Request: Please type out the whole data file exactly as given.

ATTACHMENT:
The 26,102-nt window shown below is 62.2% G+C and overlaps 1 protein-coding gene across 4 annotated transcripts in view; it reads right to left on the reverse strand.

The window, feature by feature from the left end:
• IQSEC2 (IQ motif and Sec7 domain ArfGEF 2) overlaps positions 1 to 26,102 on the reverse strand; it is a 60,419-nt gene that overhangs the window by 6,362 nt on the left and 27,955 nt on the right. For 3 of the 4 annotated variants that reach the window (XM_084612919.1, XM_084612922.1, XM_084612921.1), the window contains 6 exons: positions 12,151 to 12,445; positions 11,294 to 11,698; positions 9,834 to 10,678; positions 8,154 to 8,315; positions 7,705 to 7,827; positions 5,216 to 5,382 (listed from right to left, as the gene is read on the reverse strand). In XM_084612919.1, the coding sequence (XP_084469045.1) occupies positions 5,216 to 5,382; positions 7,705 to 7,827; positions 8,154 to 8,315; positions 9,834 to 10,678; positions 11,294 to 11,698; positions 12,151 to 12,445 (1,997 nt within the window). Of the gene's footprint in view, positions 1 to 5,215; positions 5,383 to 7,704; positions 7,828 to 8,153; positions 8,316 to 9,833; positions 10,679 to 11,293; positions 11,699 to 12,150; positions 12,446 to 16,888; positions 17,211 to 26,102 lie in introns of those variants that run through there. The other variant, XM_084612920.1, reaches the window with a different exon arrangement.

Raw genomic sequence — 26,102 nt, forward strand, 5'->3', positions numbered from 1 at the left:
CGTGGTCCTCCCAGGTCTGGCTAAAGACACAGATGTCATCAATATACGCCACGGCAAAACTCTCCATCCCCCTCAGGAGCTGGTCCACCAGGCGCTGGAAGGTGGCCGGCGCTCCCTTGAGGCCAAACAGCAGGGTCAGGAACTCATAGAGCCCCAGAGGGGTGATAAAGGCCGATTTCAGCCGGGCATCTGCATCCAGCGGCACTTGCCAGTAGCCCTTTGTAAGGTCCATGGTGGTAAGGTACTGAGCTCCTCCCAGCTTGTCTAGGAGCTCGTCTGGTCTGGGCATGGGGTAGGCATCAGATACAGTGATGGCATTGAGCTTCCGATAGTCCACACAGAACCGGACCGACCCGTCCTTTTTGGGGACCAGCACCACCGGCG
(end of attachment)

The 26,102-nt window shown below is 62.2% G+C and overlaps 1 protein-coding gene across 4 annotated transcripts in view; it reads right to left on the reverse strand.

The window, feature by feature from the left end:
• IQSEC2 (IQ motif and Sec7 domain ArfGEF 2) overlaps positions 1 to 26,102 on the reverse strand; it is a 60,419-nt gene that overhangs the window by 6,362 nt on the left and 27,955 nt on the right. For 3 of the 4 annotated variants that reach the window (XM_084612919.1, XM_084612922.1, XM_084612921.1), the window contains 6 exons: positions 12,151 to 12,445; positions 11,294 to 11,698; positions 9,834 to 10,678; positions 8,154 to 8,315; positions 7,705 to 7,827; positions 5,216 to 5,382 (listed from right to left, as the gene is read on the reverse strand). In XM_084612919.1, the coding sequence (XP_084469045.1) occupies positions 5,216 to 5,382; positions 7,705 to 7,827; positions 8,154 to 8,315; positions 9,834 to 10,678; positions 11,294 to 11,698; positions 12,151 to 12,445 (1,997 nt within the window). Of the gene's footprint in view, positions 1 to 5,215; positions 5,383 to 7,704; positions 7,828 to 8,153; positions 8,316 to 9,833; positions 10,679 to 11,293; positions 11,699 to 12,150; positions 12,446 to 16,888; positions 17,211 to 26,102 lie in introns of those variants that run through there. The other variant, XM_084612920.1, reaches the window with a different exon arrangement.

Raw genomic sequence — 26,102 nt, forward strand, 5'->3', positions numbered from 1 at the left:
CGTGGTCCTCCCAGGTCTGGCTAAAGACACAGATGTCATCAATATACGCCACGGCAAAACTCTCCATCCCCCTCAGGAGCTGGTCCACCAGGCGCTGGAAGGTGGCCGGCGCTCCCTTGAGGCCAAACAGCAGGGTCAGGAACTCATAGAGCCCCAGAGGGGTGATAAAGGCCGATTTCAGCCGGGCATCTGCATCCAGCGGCACTTGCCAGTAGCCCTTTGTAAGGTCCATGGTGGTAAGGTACTGAGCTCCTCCCAGCTTGTCTAGGAGCTCGTCTGGTCTGGGCATGGGGTAGGCATCAGATACAGTGATGGCATTGAGCTTCCGATAGTCCACACAGAACCGGACCGACCCGTCCTTTTTGGGGACCAGCACCACCGGCG